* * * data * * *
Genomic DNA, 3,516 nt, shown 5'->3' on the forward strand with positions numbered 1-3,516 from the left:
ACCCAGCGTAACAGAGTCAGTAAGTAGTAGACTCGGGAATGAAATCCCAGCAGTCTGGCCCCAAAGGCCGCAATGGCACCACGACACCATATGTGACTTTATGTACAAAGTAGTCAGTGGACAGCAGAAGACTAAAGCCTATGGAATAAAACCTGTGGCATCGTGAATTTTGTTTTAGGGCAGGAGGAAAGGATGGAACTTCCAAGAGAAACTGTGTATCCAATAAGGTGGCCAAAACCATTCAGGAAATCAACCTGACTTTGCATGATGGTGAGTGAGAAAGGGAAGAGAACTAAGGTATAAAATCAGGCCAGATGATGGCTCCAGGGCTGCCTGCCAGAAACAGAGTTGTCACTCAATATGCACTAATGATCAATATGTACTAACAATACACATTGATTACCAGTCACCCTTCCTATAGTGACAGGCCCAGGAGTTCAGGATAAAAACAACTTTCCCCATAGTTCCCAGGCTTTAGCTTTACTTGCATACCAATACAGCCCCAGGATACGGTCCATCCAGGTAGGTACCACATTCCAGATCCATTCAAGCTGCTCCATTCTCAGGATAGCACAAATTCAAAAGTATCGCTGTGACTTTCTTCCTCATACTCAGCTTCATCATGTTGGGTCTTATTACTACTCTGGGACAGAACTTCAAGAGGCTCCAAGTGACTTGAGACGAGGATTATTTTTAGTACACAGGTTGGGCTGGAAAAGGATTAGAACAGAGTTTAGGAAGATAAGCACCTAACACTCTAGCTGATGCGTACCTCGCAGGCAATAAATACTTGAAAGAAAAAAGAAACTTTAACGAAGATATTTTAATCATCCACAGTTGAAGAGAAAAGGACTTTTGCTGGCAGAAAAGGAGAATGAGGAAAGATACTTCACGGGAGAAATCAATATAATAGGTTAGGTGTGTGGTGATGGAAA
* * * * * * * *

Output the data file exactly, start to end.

Genomic DNA, 3,516 nt, shown 5'->3' on the forward strand with positions numbered 1-3,516 from the left:
ACCCAGCGTAACAGAGTCAGTAAGTAGTAGACTCGGGAATGAAATCCCAGCAGTCTGGCCCCAAAGGCCGCAATGGCACCACGACACCATATGTGACTTTATGTACAAAGTAGTCAGTGGACAGCAGAAGACTAAAGCCTATGGAATAAAACCTGTGGCATCGTGAATTTTGTTTTAGGGCAGGAGGAAAGGATGGAACTTCCAAGAGAAACTGTGTATCCAATAAGGTGGCCAAAACCATTCAGGAAATCAACCTGACTTTGCATGATGGTGAGTGAGAAAGGGAAGAGAACTAAGGTATAAAATCAGGCCAGATGATGGCTCCAGGGCTGCCTGCCAGAAACAGAGTTGTCACTCAATATGCACTAATGATCAATATGTACTAACAATACACATTGATTACCAGTCACCCTTCCTATAGTGACAGGCCCAGGAGTTCAGGATAAAAACAACTTTCCCCATAGTTCCCAGGCTTTAGCTTTACTTGCATACCAATACAGCCCCAGGATACGGTCCATCCAGGTAGGTACCACATTCCAGATCCATTCAAGCTGCTCCATTCTCAGGATAGCACAAATTCAAAAGTATCGCTGTGACTTTCTTCCTCATACTCAGCTTCATCATGTTGGGTCTTATTACTACTCTGGGACAGAACTTCAAGAGGCTCCAAGTGACTTGAGACGAGGATTATTTTTAGTACACAGGTTGGGCTGGAAAAGGATTAGAACAGAGTTTAGGAAGATAAGCACCTAACACTCTAGCTGATGCGTACCTCGCAGGCAATAAATACTTGAAAGAAAAAAGAAACTTTAACGAAGATATTTTAATCATCCACAGTTGAAGAGAAAAGGACTTTTGCTGGCAGAAAAGGAGAATGAGGAAAGATACTTCACGGGAGAAATCAATATAATAGGTTAGGTGTGTGGTGATGGAAA